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Recent pics

  1. Dec 7, 2015 #1

    Andy Resnick

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    Back up and running; got these last weekend.

    Composite_s_zpslw1d8b7a.jpg

    400/2.8, 50 minutes total integration time, 10s ISO 2000 individual frames.

    orion_14m_2s_zpspqfr5uzx.jpg

    800/5.6, 14 minutes total, 6s ISO 2000 individual frames.

    It's been an adjustment to the new sensor, my alignment technique had to improve by about 2x to eliminate residual drift; also the sony had in-camera stabilization which gave me another stop's worth of shutter time.
     
  2. jcsd
  3. Dec 7, 2015 #2
    Nice stuff.
    Is the top one Ursa Major?
    The second one is what?
     
  4. Dec 8, 2015 #3

    davenn

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    no, that's M45, The Pleiades star cluster

    That's M42, the Orion Nebula ... it shouldn't really be that blue, that nebula has lots of red in it

    Maybe Andy can let us know how he was doing the processing ?


    Dave
     
  5. Dec 8, 2015 #4

    Andy Resnick

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    I struggle with colorimetrics- the sky is tinted red from light pollution, so I try and fix it by post-processing and normalizing the colors such that the sky is a neutral dark grey and bright stars are white, then bumping up the color saturation. I never get the same colors twice.... those images do look 'bluer' than I recall setting them, tho.
     
  6. Dec 8, 2015 #5

    Andy Resnick

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    See, it's pretty easy to alter the colors:

    orion_14m_2.tif%20RGB_zps6hcuglwx.jpg

    orion_14m_2.tif%20RGB-1_zpsfqvkiy4y.jpg

    To be fair, I've been staying up late for the stars and getting up early for the moon:

    DSC_2041s_zpsqnt3wdve.jpg

    DSC_2042s_zpsmleigpcl.jpg
     
  7. Dec 8, 2015 #6

    davenn

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    much more realistic and lots more detail :smile:


    Dave
     
  8. Dec 11, 2015 #7
    Andy, Nice photos, well done.
    I'm quite new to this type of imaging, so wondering if you could elaborate on the meaning of these numbers / settings?

    Is it: number of shots / f-stop / total time / shutter speed / ISO?

    Regards,

    Noel.
     
  9. Dec 11, 2015 #8

    Andy Resnick

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    Sure- sorry for any confusion.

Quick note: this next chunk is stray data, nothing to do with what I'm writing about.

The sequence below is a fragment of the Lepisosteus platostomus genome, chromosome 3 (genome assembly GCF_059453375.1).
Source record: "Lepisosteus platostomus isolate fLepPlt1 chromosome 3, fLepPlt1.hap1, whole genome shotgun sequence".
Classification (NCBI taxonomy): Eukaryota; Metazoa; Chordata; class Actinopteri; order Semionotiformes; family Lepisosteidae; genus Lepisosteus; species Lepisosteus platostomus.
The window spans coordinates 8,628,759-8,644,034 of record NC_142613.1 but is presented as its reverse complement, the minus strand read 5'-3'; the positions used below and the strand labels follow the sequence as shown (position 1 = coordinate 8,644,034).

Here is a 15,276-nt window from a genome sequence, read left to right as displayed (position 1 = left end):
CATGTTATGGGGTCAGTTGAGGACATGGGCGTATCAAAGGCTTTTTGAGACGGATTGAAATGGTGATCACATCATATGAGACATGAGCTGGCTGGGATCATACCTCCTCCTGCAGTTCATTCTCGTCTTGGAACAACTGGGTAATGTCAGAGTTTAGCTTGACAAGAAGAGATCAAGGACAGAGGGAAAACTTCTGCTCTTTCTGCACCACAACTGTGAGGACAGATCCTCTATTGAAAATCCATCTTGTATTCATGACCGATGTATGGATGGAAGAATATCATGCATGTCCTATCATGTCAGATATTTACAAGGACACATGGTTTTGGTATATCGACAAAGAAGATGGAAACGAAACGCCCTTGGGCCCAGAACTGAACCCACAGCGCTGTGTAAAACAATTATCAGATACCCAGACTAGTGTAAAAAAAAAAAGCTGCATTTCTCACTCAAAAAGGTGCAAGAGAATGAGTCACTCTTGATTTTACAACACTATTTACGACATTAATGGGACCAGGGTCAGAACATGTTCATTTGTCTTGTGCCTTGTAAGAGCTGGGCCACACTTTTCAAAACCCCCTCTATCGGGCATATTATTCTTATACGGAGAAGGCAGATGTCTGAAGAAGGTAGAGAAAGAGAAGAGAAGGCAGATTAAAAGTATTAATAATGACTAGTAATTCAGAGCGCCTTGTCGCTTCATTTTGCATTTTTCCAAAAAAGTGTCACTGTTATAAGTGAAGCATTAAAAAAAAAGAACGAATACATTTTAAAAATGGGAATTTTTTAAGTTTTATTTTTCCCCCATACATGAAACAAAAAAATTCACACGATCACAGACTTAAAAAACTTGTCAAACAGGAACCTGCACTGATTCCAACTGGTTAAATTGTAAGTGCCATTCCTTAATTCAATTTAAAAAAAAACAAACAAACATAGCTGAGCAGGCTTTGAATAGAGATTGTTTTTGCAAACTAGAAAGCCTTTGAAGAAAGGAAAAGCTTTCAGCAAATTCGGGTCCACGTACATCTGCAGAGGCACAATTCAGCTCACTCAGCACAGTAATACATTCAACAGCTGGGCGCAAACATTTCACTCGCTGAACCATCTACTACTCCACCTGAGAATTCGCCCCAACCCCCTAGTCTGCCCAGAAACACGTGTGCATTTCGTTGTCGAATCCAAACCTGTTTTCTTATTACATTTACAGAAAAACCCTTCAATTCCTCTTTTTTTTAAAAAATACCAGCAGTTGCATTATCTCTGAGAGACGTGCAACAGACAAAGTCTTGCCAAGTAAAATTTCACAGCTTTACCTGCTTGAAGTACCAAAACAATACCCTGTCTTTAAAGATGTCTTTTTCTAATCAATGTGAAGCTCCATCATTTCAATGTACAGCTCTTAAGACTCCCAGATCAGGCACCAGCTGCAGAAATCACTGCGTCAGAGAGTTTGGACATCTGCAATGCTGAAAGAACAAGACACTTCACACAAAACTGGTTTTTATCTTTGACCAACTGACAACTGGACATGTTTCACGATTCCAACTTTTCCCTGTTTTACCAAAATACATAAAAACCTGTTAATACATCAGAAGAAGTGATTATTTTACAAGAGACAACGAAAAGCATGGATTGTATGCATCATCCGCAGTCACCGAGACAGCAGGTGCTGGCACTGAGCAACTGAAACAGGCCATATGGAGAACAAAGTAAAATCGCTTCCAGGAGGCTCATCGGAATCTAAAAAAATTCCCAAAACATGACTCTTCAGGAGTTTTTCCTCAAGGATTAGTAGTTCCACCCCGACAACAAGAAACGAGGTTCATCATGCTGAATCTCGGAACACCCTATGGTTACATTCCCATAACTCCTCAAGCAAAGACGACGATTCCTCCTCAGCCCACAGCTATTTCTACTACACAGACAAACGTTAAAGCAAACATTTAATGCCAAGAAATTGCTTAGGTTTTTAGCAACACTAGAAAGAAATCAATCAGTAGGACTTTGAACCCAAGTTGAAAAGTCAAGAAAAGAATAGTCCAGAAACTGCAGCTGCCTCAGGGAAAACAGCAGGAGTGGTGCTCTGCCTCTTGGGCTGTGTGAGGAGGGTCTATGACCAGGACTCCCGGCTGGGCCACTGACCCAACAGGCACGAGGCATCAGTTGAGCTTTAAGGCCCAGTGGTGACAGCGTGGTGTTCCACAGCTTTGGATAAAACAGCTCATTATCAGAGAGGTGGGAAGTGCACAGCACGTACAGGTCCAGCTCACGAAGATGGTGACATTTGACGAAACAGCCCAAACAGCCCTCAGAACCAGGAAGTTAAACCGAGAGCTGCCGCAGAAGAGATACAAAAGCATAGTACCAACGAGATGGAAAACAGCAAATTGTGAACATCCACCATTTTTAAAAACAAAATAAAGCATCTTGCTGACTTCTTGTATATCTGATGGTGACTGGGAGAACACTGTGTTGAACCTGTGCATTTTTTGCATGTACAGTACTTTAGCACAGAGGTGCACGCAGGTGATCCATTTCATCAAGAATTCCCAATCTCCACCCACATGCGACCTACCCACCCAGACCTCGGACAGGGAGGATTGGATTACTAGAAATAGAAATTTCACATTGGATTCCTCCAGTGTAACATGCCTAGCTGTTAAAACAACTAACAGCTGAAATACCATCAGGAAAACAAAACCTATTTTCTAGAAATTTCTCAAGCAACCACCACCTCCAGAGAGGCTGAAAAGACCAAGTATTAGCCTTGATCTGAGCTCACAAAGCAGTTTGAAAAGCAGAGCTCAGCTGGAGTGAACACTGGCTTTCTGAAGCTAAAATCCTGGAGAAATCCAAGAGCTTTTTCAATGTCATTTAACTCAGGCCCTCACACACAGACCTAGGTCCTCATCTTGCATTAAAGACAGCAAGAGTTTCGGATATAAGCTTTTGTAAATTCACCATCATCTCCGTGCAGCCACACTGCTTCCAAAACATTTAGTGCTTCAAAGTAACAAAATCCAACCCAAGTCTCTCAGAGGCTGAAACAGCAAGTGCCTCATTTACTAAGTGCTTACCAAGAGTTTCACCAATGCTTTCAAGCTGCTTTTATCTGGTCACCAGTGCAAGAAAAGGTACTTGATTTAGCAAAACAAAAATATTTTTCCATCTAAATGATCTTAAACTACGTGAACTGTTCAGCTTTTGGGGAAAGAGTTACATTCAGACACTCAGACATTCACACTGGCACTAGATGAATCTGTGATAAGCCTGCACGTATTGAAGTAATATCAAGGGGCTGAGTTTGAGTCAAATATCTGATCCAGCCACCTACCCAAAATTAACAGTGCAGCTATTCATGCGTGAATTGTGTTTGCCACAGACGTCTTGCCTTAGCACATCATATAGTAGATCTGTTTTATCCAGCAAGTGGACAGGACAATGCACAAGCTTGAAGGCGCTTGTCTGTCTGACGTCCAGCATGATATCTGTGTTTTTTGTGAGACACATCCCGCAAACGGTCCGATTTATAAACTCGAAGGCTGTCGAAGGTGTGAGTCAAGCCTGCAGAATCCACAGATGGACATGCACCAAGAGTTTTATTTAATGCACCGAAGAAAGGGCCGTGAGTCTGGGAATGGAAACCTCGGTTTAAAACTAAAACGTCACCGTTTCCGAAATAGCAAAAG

when I write, for example, '800/5.6', that means I used an 800mm focal length lens at an f/# of 5.6. Similarly. '10s ISO 2000' means each exposure lasted 10 seconds and the camera ISO was set to 2000, and I stacked individual frames to give a total exposure time of 50 minutes, or 14 minutes, or whatever.

    How has your astrophotography experience been so far? There's a fair number of experts here who have helped me get better.
     
  10. Dec 12, 2015 #9
    Thanks Andy. I forgot about the focal length. That makes perfect sense.

    My experience so far is ... limited. I spend an amount of time in a Dark Sky Reserve in the south west of Ireland (Kerry), which is fantastic. When the skies are clear, it is amazing, but given that it is the south west of Ireland, there aren't many good viewing night :). So great views, but lots of cloudy nights.

    Regards,

    Noel.
     
  11. Dec 12, 2015 #10

    davenn

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    start off with some Milky Way pics ... camera, tripod and a wider angle lens, say 50mm or less, preferably down around 20mm give or take a bit
    depending on your camera make and model, hopefully it can do long exposures up to 30 sec and are able to swap lenses (dSLR)

    One great lens is the Samyang 14mm f2.8, produces really nice wide angle images
    here's an example from a thread I started several months ago ...
    https://www.physicsforums.com/threads/milky-way-pic-with-new-lens.832236/

    get out there and start imaging and show us your results :)
    post the camera settings used ... focal length, f-stop, ISO, shutter speed
    resize images to around 1000 pixels on the long side and compress to around 80 - 85%
    to limit their physical kb size

    cheers
    Dave
     
  12. Dec 15, 2015 #11
    Thanks Dave and excellent photo on the other thread. I'm super impressed that you can get that type of result from a single image. I'll count that as a target to aim for :)

    Regards,

    Noel.
     
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